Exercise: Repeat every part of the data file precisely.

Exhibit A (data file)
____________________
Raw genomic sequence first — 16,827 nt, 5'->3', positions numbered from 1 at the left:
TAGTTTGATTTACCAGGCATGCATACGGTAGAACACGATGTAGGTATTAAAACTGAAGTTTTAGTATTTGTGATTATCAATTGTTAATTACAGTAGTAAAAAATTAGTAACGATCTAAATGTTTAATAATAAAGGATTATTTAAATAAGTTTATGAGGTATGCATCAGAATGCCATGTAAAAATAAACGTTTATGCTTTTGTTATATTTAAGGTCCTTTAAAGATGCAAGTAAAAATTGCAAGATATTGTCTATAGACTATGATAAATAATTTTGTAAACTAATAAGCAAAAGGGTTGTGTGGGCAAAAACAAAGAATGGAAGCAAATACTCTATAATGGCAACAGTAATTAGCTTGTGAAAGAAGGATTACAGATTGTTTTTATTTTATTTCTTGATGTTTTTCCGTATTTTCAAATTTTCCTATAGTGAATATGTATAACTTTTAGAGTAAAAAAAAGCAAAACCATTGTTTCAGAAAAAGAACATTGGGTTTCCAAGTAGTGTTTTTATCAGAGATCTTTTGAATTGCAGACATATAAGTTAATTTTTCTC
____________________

Raw genomic sequence first — 16,827 nt, 5'->3', positions numbered from 1 at the left:
TAGTTTGATTTACCAGGCATGCATACGGTAGAACACGATGTAGGTATTAAAACTGAAGTTTTAGTATTTGTGATTATCAATTGTTAATTACAGTAGTAAAAAATTAGTAACGATCTAAATGTTTAATAATAAAGGATTATTTAAATAAGTTTATGAGGTATGCATCAGAATGCCATGTAAAAATAAACGTTTATGCTTTTGTTATATTTAAGGTCCTTTAAAGATGCAAGTAAAAATTGCAAGATATTGTCTATAGACTATGATAAATAATTTTGTAAACTAATAAGCAAAAGGGTTGTGTGGGCAAAAACAAAGAATGGAAGCAAATACTCTATAATGGCAACAGTAATTAGCTTGTGAAAGAAGGATTACAGATTGTTTTTATTTTATTTCTTGATGTTTTTCCGTATTTTCAAATTTTCCTATAGTGAATATGTATAACTTTTAGAGTAAAAAAAAGCAAAACCATTGTTTCAGAAAAAGAACATTGGGTTTCCAAGTAGTGTTTTTATCAGAGATCTTTTGAATTGCAGACATATAAGTTAATTTTTCTC